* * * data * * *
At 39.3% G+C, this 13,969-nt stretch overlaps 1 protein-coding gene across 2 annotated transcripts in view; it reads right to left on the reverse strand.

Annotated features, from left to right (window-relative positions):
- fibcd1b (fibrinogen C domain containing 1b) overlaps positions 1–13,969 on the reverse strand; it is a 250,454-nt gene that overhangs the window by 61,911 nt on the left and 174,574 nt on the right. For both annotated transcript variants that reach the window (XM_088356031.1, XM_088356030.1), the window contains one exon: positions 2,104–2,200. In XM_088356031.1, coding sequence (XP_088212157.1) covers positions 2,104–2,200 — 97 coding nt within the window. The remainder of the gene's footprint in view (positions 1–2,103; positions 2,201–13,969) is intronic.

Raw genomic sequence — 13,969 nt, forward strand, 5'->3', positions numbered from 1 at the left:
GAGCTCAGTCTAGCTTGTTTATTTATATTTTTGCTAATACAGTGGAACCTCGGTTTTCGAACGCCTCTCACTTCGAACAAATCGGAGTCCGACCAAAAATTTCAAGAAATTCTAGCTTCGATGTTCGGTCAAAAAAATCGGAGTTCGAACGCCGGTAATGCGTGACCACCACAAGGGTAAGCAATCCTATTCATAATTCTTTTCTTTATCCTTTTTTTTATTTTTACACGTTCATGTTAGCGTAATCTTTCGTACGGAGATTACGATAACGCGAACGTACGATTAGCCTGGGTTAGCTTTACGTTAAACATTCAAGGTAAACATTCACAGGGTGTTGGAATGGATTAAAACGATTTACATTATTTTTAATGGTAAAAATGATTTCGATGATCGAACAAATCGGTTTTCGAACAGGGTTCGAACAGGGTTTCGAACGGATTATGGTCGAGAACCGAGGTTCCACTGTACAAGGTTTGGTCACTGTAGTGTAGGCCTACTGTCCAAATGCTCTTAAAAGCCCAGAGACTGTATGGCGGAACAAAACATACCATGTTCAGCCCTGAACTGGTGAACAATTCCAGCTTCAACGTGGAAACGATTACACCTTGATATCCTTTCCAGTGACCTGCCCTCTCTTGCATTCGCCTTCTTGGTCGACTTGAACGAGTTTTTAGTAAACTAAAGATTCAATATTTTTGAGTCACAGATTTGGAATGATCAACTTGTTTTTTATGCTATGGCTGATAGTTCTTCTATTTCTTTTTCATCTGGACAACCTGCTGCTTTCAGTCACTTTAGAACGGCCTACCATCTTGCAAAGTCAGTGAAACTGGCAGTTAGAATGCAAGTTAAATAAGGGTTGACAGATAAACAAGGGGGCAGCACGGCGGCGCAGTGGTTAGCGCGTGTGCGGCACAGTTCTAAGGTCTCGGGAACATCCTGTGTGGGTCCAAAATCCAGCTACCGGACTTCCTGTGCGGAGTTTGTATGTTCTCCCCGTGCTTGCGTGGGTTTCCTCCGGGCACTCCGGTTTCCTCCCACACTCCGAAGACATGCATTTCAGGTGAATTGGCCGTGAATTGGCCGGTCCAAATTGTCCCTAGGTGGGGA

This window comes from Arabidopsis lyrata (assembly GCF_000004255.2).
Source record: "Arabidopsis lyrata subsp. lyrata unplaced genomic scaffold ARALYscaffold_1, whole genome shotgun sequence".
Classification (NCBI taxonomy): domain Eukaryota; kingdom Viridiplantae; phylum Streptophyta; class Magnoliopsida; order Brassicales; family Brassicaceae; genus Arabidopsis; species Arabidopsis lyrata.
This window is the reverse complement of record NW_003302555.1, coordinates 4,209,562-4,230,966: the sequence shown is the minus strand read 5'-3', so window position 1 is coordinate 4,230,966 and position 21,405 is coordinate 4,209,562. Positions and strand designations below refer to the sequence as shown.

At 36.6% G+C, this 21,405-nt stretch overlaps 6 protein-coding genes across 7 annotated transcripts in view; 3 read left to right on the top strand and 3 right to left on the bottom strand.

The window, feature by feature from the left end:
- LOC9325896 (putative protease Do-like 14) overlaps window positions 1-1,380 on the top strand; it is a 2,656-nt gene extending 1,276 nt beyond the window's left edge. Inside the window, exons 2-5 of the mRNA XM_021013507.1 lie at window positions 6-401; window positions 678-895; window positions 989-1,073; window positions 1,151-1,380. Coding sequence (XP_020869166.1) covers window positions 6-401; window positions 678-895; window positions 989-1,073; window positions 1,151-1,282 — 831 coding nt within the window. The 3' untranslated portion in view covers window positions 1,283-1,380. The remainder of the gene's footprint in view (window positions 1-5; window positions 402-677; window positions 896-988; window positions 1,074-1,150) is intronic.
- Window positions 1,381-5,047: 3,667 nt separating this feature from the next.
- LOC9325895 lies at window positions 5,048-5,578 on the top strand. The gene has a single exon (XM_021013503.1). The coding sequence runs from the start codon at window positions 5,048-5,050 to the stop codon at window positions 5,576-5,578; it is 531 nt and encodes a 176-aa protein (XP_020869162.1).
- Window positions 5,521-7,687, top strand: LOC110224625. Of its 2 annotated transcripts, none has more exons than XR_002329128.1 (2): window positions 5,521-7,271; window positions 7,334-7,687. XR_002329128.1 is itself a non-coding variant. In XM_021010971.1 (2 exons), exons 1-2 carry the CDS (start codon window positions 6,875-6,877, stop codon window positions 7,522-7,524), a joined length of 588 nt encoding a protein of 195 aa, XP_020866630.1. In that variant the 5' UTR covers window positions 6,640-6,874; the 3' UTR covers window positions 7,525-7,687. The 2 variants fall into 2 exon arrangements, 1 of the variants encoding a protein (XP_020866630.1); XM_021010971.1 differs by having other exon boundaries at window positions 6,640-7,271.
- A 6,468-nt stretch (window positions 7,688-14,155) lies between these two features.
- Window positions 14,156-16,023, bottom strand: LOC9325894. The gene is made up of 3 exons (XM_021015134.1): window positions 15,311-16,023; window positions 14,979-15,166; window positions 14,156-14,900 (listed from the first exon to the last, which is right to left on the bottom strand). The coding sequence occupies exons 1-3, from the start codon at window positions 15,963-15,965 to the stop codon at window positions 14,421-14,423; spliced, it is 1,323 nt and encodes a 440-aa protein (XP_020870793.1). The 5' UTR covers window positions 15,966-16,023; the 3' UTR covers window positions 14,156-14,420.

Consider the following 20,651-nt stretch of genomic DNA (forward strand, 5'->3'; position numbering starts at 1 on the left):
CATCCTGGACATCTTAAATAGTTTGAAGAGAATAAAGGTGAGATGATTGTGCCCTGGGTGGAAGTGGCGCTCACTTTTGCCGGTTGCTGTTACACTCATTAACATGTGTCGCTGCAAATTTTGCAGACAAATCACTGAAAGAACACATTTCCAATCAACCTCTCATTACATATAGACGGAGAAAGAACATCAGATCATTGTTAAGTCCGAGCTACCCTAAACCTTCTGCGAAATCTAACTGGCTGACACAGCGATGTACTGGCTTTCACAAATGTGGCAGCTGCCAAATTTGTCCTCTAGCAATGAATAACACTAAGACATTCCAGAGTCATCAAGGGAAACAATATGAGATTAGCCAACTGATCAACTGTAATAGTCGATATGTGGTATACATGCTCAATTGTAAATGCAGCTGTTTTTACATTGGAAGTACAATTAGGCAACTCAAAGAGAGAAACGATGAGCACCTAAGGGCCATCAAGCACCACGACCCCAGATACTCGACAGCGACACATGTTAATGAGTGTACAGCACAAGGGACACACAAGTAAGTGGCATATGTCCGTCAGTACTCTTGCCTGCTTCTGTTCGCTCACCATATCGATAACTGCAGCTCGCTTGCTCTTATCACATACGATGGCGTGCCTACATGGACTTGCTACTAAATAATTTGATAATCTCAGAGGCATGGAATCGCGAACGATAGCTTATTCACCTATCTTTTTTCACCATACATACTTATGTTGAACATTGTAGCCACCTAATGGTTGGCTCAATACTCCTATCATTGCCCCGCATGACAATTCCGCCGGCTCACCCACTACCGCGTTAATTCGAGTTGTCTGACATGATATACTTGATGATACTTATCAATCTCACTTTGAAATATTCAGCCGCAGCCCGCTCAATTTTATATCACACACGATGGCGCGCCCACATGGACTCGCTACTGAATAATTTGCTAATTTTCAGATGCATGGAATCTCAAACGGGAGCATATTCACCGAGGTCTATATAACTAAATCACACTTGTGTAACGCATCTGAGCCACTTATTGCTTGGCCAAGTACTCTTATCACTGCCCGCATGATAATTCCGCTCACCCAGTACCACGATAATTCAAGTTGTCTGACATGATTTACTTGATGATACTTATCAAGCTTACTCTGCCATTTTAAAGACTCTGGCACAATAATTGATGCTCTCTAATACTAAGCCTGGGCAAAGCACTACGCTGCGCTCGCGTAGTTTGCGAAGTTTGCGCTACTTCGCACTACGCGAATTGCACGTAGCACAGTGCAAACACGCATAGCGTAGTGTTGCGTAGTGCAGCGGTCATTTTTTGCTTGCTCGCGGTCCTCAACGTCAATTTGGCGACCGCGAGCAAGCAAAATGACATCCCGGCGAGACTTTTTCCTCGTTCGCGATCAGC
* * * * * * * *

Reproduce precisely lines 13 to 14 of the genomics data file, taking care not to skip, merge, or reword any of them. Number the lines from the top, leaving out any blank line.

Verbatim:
- Window positions 1,381-5,047: 3,667 nt separating this feature from the next.
- LOC9325895 lies at window positions 5,048-5,578 on the top strand. The gene has a single exon (XM_021013503.1). The coding sequence runs from the start codon at window positions 5,048-5,050 to the stop codon at window positions 5,576-5,578; it is 531 nt and encodes a 176-aa protein (XP_020869162.1).